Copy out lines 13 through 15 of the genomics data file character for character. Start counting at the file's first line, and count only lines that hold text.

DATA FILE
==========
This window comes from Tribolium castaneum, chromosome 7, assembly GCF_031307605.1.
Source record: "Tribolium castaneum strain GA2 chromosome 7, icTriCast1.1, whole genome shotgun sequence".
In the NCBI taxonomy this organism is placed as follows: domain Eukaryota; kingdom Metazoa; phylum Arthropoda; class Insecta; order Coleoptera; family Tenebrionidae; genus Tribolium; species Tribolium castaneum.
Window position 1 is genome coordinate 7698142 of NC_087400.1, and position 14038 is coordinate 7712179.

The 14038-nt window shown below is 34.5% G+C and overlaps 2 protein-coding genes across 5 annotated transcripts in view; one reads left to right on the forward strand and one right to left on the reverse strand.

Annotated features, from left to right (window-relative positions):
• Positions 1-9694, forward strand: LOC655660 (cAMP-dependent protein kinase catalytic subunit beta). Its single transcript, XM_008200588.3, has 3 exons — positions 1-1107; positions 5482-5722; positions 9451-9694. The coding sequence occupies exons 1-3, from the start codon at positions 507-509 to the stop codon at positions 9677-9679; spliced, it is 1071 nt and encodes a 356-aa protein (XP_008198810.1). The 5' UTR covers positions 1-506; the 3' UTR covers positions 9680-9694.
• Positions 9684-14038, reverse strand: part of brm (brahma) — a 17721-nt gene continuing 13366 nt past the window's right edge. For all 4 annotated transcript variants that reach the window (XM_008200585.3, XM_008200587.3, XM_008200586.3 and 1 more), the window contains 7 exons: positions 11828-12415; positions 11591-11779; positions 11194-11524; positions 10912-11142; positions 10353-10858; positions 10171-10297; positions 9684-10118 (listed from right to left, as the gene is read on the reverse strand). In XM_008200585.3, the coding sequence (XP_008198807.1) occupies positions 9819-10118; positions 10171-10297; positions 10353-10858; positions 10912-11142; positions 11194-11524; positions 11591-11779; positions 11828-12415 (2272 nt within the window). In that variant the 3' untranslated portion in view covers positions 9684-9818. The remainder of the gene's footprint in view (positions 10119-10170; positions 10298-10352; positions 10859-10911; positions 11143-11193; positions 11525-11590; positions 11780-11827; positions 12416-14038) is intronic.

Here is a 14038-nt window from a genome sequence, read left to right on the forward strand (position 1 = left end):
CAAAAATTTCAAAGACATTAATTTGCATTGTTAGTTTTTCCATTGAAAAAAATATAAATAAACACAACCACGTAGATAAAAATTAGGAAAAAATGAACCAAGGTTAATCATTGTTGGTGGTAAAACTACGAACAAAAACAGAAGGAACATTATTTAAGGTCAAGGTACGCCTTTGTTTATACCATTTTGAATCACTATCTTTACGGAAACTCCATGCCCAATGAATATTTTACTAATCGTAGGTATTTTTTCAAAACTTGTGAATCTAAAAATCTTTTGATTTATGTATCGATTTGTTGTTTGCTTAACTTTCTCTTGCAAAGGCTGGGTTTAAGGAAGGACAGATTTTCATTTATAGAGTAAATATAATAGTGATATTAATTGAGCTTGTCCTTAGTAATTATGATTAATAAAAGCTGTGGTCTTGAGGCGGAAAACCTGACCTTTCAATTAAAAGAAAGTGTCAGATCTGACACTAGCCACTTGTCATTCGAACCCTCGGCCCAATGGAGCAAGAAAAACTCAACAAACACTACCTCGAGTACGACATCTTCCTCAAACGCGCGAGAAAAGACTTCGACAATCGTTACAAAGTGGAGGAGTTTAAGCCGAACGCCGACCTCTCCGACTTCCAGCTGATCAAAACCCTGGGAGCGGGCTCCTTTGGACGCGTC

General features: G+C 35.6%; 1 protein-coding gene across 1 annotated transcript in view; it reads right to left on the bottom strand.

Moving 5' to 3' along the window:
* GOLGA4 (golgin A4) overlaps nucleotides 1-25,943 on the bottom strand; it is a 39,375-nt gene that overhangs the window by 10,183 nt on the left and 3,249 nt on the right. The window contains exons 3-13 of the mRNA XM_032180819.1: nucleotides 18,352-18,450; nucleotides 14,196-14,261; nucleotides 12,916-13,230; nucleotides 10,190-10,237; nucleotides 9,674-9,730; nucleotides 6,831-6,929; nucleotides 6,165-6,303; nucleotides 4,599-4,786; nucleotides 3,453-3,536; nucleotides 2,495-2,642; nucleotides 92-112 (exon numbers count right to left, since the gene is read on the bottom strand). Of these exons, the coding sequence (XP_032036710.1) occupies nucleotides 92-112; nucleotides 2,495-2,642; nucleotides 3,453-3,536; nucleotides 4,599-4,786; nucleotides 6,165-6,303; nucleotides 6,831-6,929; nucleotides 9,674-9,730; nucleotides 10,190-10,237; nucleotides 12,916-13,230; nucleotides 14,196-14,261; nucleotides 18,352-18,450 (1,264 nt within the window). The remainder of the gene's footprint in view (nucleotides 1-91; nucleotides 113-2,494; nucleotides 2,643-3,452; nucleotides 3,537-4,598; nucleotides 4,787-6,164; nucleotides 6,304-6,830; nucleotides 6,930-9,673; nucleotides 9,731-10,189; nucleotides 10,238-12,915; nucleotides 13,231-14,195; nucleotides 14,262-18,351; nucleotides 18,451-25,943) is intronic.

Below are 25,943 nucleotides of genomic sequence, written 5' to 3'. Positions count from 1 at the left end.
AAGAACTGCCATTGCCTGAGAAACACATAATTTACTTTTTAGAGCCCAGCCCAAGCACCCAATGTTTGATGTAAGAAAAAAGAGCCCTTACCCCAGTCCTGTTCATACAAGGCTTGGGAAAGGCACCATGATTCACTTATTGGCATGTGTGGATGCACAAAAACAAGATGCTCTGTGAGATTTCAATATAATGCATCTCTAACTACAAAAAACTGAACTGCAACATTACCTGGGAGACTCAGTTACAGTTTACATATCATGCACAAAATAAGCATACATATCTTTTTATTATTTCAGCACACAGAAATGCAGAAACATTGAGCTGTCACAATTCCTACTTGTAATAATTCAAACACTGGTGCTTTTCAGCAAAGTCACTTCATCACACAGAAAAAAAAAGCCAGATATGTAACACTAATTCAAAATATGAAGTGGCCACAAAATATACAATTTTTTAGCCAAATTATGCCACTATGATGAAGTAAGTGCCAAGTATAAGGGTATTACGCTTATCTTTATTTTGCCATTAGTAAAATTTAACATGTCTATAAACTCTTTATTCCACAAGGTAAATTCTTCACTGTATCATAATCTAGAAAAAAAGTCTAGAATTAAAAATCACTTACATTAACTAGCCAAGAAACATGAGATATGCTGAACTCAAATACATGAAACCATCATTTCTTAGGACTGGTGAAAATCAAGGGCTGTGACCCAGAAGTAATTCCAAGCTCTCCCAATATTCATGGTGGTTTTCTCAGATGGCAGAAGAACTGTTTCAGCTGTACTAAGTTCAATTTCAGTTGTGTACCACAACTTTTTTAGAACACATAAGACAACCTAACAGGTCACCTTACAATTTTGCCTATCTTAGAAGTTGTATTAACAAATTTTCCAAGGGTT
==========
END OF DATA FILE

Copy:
* GOLGA4 (golgin A4) overlaps nucleotides 1-25,943 on the bottom strand; it is a 39,375-nt gene that overhangs the window by 10,183 nt on the left and 3,249 nt on the right. The window contains exons 3-13 of the mRNA XM_032180819.1: nucleotides 18,352-18,450; nucleotides 14,196-14,261; nucleotides 12,916-13,230; nucleotides 10,190-10,237; nucleotides 9,674-9,730; nucleotides 6,831-6,929; nucleotides 6,165-6,303; nucleotides 4,599-4,786; nucleotides 3,453-3,536; nucleotides 2,495-2,642; nucleotides 92-112 (exon numbers count right to left, since the gene is read on the bottom strand). Of these exons, the coding sequence (XP_032036710.1) occupies nucleotides 92-112; nucleotides 2,495-2,642; nucleotides 3,453-3,536; nucleotides 4,599-4,786; nucleotides 6,165-6,303; nucleotides 6,831-6,929; nucleotides 9,674-9,730; nucleotides 10,190-10,237; nucleotides 12,916-13,230; nucleotides 14,196-14,261; nucleotides 18,352-18,450 (1,264 nt within the window). The remainder of the gene's footprint in view (nucleotides 1-91; nucleotides 113-2,494; nucleotides 2,643-3,452; nucleotides 3,537-4,598; nucleotides 4,787-6,164; nucleotides 6,304-6,830; nucleotides 6,930-9,673; nucleotides 9,731-10,189; nucleotides 10,238-12,915; nucleotides 13,231-14,195; nucleotides 14,262-18,351; nucleotides 18,451-25,943) is intronic.

Below are 25,943 nucleotides of genomic sequence, written 5' to 3'. Positions count from 1 at the left end.
AAGAACTGCCATTGCCTGAGAAACACATAATTTACTTTTTAGAGCCCAGCCCAAGCACCCAATGTTTGATGTAAGAAAAAAGAGCCCTTACCCCAGTCCTGTTCATACAAGGCTTGGGAAAGGCACCATGATTCACTTATTGGCATGTGTGGATGCACAAAAACAAGATGCTCTGTGAGATTTCAATATAATGCATCTCTAACTACAAAAAACTGAACTGCAACATTACCTGGGAGACTCAGTTACAGTTTACATATCATGCACAAAATAAGCATACATATCTTTTTATTATTTCAGCACACAGAAATGCAGAAACATTGAGCTGTCACAATTCCTACTTGTAATAATTCAAACACTGGTGCTTTTCAGCAAAGTCACTTCATCACACAGAAAAAAAAAGCCAGATATGTAACACTAATTCAAAATATGAAGTGGCCACAAAATATACAATTTTTTAGCCAAATTATGCCACTATGATGAAGTAAGTGCCAAGTATAAGGGTATTACGCTTATCTTTATTTTGCCATTAGTAAAATTTAACATGTCTATAAACTCTTTATTCCACAAGGTAAATTCTTCACTGTATCATAATCTAGAAAAAAAGTCTAGAATTAAAAATCACTTACATTAACTAGCCAAGAAACATGAGATATGCTGAACTCAAATACATGAAACCATCATTTCTTAGGACTGGTGAAAATCAAGGGCTGTGACCCAGAAGTAATTCCAAGCTCTCCCAATATTCATGGTGGTTTTCTCAGATGGCAGAAGAACTGTTTCAGCTGTACTAAGTTCAATTTCAGTTGTGTACCACAACTTTTTTAGAACACATAAGACAACCTAACAGGTCACCTTACAATTTTGCCTATCTTAGAAGTTGTATTAACAAATTTTCCAAGGGTT